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Hedgerow Discovery Walk in Lasham

5th June 2024

Our Hedgerow Project Officer, Ellie Banks, led a successful Hedgerow Discovery Walk in Lasham as part of the Alton Walking Festival.

The festival encourages enthusiastic walkers, relaxed wanderers, and curious explorers of all ages to explore the superb Hampshire countryside.

During the walk, participants enjoyed learning about hedgerows’ history, cultural significance, biodiversity, and carbon sequestration value.

A history of hedgerows – People’s Trust for Endangered Species (

Hedgerow-timeline-final.pdf (

Exploration & Insights

The walk began with a discussion about the differences between garden and agricultural hedgerows in terms of shape, size, and species, followed by a journey along Lasham’s footpath towards Shalden village. We also explored how our relationship with hedgerows has changed over time and how the total length of hedgerows in the landscape has varied, with the most recent peak as a result of the Enclosures Acts in the 18th and 19th centuries. Participants compared and identified various hedgerow species during the walk, ranging from common plants like hawthorn to gooseberry, hops, and holly.

Community Engagement

The event attracted participants from across north-east Hampshire, including an Alton Town Councillor advocating for increased hedgerow and tree planting, and a member of an Alton nature group actively involved in planting hedgerows and flower verges.

Key learning points

We discussed the importance of a biodiverse hedge, providing a variety of forage as well as for an extended season; blackthorn for early blossoms and guelder rose for the late, supporting populations to complete their life cycles. Hazel provides autumn forage for hazel dormice, but without the blossoms in spring from other hedgerow species they would not be able to survive.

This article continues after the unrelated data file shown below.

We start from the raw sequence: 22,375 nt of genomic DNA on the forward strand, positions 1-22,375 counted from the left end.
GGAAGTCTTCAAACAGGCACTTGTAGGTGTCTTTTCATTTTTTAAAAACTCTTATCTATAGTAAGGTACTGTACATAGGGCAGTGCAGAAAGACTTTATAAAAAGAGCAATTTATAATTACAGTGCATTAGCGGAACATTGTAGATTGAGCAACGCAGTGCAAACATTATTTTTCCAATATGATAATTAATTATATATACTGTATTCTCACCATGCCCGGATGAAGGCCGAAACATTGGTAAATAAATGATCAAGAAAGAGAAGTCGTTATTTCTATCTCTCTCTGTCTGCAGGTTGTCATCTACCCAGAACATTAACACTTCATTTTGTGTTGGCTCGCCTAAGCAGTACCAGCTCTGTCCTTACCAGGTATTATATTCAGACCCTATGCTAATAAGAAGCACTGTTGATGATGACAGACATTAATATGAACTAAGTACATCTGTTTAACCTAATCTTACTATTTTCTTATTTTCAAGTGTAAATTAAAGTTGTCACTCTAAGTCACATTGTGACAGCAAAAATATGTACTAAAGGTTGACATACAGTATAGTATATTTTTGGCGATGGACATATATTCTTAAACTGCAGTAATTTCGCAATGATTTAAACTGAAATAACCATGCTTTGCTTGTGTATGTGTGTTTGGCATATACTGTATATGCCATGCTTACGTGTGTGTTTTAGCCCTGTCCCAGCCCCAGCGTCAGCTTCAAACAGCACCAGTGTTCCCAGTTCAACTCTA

Hedgerow plant diversity – People’s Trust for Endangered Species (

A-hedgerows-year-with-species-names-scaled.jpg (2560×1810) (

Not only focusing on the woody hedgerow species that make up the bulk of the hedge, we looked at the vital grassy margin home to wildflowers including red campion, cow parsley, stitchwort and foxgloves. We compared the climbers to one another such as traveller’s joy, black bryony, honeysuckle, ivy and hops, and looked above us at the trees known as ‘standards’ that dramatically broaden the dynamic nature of a hedgerow proving perching and nesting sites for birds of prey and bats, as well as all the benefits to insects that rely on more mature tree species. Hedgerow trees can also be important food sources during the autumns and winters when the hedgerow is managed through trimming or laying.

The structure of a hedge – People’s Trust for Endangered Species (

A-good-wildlife-hedge-structure-PTES.jpg (1754×1240)

Looking at the variety of hedgerow shapes, heights and sizes, we discussed the need for hedgerows to be treated as dynamic habitats, unable to remain in a static shape year after year. We discussed the benefits of trimming on a rotation, or incremental trimming leaving 2nd year wood encouraging an abundance flowers and berries. Referring to the hedgerow management cycle created by the People’s Trust for Endangered Species based from the Adams Code by Nigel Adams, we looked at how hedgerows in different states and conditions can be connected to one another through the cycle by choices to manage, or not manage a hedge. Following the simple diagram for advice, you can place your own hedgerow on the cycle and follow the simple advice to bring it back into ‘prime of life’ condition. Although hedgerows of all shapes and sizes can be celebrated providing a dynamic choice of habitat to all the wildlife that use and rely on them, raised base canopies, knuckles and gaps are all signs of mis-management and following this simple guide can tell you what you can do about it.

Top tips for managing hedgerows – People’s Trust for Endangered Species (

Hedgerow-management.jpg (2481×1754) (

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